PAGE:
COVID precautions are presenting new reasons for concern in surgeries.
Perhaps one of the most lingering side effects of the pandemic has been the effect it’s had on mental health. It’s no secret that stress, fear and isolation from friends and family has had an impact. And according to research, the effects of poor mental health are leading to higher chances of complication in surgical outcomes.
A new study has revealed that patients who isolate before surgery as a COVID-19 precaution actually have a higher risk of lung complications after their operation than those who don’t isolate. The study was done by the University of Birmingham-led GlobalSurg-COVIDSurg Collaborative, a global partnership of more than 15,000 surgeons who are gathering a range of data on the COVID-19 pandemic.
Study results are eye-opening
The study analysed data from more than 96,000 patients in 114 countries, including nearly 27,000 who isolated before surgery. After adjusting for age, other health problems and type of surgery, researchers concluded that patients who isolated before surgery had a 20% higher risk of lung complications after their operation than those who didn’t isolate.
And the risk rose if patients isolated for more than three days. Isolation of four to seven days was associated with a 25% increased risk. And isolation of eight days or longer with a 31% increased risk.
According to study co-leader Dr. Aneel Bhangu of the university’s National Institute for Health Research Global Health Research Unit on Global Surgery, “Isolation may mean that patients reduce their physical activity, have worse nutritional habits and suffer higher levels of anxiety and depression,” he said in a journal news release. “These effects in already vulnerable patients may have contributed to an increased risk of pulmonary complications.”
A local perspective
Dr Jack Zoumaras is a Specialist Plastic Surgeon and founder of Sydney’s Artiste Plastic Surgery. He and his team at Artiste have been able to operate throughout recent lockdowns. Patient safety has remained a priority as the COVID environment continues to change. It’s lead to mandatory isolation pre and post-surgery for his patients.
“Our current protocol in Sydney is for patients to obtain a negative COVID-19 test 72 hours before surgery and to isolate until the surgery. After surgery, patients recover at home and in isolation, which is normal even pre-COVID. We’ve been doing this since the first week of July and hospitals are now mandating this from the LGA in question thus far.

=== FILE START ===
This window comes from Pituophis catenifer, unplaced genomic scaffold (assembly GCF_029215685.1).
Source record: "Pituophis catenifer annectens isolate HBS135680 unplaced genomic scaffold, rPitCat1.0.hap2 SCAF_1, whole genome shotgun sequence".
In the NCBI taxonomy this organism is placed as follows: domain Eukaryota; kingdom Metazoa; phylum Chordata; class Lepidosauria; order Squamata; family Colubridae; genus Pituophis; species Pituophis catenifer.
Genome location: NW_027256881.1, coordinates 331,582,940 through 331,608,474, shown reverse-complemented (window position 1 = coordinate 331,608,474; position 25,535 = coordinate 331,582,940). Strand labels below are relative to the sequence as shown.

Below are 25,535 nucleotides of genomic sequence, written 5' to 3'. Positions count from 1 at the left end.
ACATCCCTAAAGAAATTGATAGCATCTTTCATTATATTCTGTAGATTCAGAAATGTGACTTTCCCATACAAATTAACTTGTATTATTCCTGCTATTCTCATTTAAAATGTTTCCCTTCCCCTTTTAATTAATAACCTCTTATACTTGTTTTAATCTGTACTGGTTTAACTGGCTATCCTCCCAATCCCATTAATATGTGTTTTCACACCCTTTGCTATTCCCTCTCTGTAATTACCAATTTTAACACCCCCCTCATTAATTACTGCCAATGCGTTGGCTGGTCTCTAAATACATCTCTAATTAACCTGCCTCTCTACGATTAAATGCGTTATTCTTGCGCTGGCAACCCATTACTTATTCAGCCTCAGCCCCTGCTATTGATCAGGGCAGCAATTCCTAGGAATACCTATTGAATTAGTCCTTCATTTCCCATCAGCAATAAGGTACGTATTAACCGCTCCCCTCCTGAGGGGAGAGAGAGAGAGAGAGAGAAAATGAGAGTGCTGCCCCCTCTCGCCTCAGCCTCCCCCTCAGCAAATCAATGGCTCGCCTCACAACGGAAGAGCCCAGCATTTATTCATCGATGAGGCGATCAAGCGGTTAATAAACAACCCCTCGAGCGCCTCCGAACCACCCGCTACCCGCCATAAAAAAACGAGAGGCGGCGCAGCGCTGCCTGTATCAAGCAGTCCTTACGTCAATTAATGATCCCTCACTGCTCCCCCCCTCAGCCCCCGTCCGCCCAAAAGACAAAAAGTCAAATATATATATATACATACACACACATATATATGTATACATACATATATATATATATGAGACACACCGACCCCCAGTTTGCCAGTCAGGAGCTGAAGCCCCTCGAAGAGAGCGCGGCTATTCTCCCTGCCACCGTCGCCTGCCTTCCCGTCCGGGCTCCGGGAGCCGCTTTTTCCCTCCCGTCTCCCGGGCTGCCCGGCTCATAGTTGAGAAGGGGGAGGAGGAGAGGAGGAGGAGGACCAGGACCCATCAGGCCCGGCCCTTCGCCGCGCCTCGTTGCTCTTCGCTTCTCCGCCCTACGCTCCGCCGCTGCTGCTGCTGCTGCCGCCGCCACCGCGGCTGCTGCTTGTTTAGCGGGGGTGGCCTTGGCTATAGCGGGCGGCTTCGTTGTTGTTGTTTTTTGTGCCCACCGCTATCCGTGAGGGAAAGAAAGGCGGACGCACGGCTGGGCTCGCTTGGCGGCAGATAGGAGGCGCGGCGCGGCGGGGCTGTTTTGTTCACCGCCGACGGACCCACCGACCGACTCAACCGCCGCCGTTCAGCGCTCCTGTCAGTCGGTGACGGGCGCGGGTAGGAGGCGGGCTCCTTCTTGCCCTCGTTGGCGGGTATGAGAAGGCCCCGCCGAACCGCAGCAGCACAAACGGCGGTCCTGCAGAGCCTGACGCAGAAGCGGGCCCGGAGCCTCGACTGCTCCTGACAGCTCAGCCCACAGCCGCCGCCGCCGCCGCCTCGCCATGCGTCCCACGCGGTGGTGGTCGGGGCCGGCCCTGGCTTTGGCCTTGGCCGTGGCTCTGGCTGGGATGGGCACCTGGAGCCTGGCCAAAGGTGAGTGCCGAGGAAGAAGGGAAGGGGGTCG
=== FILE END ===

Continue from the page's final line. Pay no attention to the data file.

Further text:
“We do it for all patients. This ensures that the patient and staff at the hospital are as protected as possible. Over 70% of hospital staff and all of Artiste is immunised so the use of negative COVID-19 tests and isolation ensures appropriate care and protection.”
Dr Zoumaras acknowledges that isolation can have a lasting impact on patients, particularly on top of the stress of going into surgery.
“Having plastic surgery is daunting at the best of times and psychologically lonely. I discuss this topic more in an upcoming book I am writing on the psychology of having plastic surgery. Having to isolate pre-surgery and with the media coverage of the Delta strain in Sydney adds another element of stress. Patients are still excited but it is a real mixed emotion.”
A fresh approach is needed
With these added impacts to factor in, the Artiste team have new procedures in place to help mitigate feelings of fear, stress and isolation in their patients.
“We offer more support during this time through video calls, constant phone calls and communication to ensure a smooth operative journey. When presenting for surgery the isolation continues as only the patient and not carer or transport person can come into the hospital. What we try to do at Artiste is run on time as much as possible because once the patient sees our familiar face in hospital they feel more at ease,” share Dr Zoumaras.
Isolating pre and post-surgery is a necessary part of plastic surgery right now, but there is still valuable advice to share with patients in order to reduce risks, according to Dr Zoumaras.
“It is an ever-changing landscape and constant clear communication is key. We recommend meditation, drinking lots of water and a vegetarian or vegan diet leading up to surgery to optimise your mental and physical health.”
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